Google employees, as well as Human rights organizations, have called on Google to end work on Dragonfly. Google employees have quit to avoid working on products that enable censorship; 1,400 current employees have signed a letter protesting Dragonfly.

Employees said: “Currently we do not have the information required to make ethically-informed decisions about our work, our projects, and our employment.” Some employees have threatened to strike. Dragonfly may also be inconsistent with Google’s AI Principles.

The proposal urged Google to publish a Human Rights Impact Assessment by no later than October 30, 2019, examining the actual and potential impacts of censored Google search in China.

Google rejected this proposal stating that before Google launches any new search product, it would conduct proper human rights due diligence, confer with Global Network Initiative (GNI) partners and other key stakeholders. If Google ever considers re-engaging this work, it will do so transparently, engaging and consulting widely.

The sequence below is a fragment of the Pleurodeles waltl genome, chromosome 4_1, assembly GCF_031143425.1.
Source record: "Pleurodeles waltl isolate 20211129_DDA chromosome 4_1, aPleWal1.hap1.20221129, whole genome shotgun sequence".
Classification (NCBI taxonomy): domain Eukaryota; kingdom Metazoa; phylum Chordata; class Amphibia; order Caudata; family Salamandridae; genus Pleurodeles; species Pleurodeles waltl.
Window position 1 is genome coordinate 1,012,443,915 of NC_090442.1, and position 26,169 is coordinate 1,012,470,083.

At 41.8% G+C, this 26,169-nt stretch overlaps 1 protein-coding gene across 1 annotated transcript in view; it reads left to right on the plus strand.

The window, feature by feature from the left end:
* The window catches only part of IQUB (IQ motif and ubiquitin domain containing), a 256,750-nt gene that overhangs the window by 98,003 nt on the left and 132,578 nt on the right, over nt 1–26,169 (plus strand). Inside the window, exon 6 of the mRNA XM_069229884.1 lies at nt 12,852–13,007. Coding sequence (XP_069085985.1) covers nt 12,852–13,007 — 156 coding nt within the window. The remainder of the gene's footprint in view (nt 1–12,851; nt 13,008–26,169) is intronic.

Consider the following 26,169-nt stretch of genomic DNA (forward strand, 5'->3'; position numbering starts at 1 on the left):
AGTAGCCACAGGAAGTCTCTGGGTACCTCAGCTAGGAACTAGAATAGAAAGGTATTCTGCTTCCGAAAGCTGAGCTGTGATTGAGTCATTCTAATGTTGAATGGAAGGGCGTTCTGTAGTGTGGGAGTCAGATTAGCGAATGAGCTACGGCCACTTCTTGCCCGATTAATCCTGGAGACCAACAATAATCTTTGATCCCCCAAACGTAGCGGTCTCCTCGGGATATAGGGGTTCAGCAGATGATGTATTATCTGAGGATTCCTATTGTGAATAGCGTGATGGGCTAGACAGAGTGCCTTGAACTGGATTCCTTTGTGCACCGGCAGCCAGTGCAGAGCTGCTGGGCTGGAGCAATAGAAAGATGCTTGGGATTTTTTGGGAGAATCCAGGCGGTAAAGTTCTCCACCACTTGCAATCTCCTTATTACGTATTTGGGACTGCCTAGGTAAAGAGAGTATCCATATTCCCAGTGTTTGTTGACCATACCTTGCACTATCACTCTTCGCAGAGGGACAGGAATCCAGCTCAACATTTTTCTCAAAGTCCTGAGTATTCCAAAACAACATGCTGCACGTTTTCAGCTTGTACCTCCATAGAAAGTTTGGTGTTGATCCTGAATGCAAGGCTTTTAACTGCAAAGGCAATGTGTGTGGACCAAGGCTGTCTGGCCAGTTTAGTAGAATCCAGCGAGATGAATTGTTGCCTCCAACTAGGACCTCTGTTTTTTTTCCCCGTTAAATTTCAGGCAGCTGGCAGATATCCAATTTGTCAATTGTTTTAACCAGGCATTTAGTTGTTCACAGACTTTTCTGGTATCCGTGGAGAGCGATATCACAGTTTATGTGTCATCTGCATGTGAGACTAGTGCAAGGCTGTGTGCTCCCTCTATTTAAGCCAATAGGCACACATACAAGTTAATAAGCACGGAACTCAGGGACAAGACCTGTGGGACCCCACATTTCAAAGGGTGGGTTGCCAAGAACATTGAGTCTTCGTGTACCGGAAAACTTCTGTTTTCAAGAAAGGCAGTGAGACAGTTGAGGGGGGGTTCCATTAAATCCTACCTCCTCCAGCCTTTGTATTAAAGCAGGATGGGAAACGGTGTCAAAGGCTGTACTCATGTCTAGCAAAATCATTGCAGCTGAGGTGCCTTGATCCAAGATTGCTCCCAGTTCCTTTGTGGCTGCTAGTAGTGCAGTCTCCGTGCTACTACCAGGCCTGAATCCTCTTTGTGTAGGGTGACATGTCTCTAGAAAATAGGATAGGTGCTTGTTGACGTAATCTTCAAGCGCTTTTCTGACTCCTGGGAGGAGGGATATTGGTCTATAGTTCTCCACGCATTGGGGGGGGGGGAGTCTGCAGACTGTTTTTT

Clawback Policy

Alphabet currently does not disclose an incentive compensation clawback policy in its proxy statement. The proposal urges Alphabet’s Leadership Development and Compensation Committee to adopt a clawback policy. This committee will review the incentive compensation paid, granted or awarded to a senior executive in case there is misconduct resulting in a material violation of law or Alphabet’s policy that causes significant financial or reputational harm to Alphabet.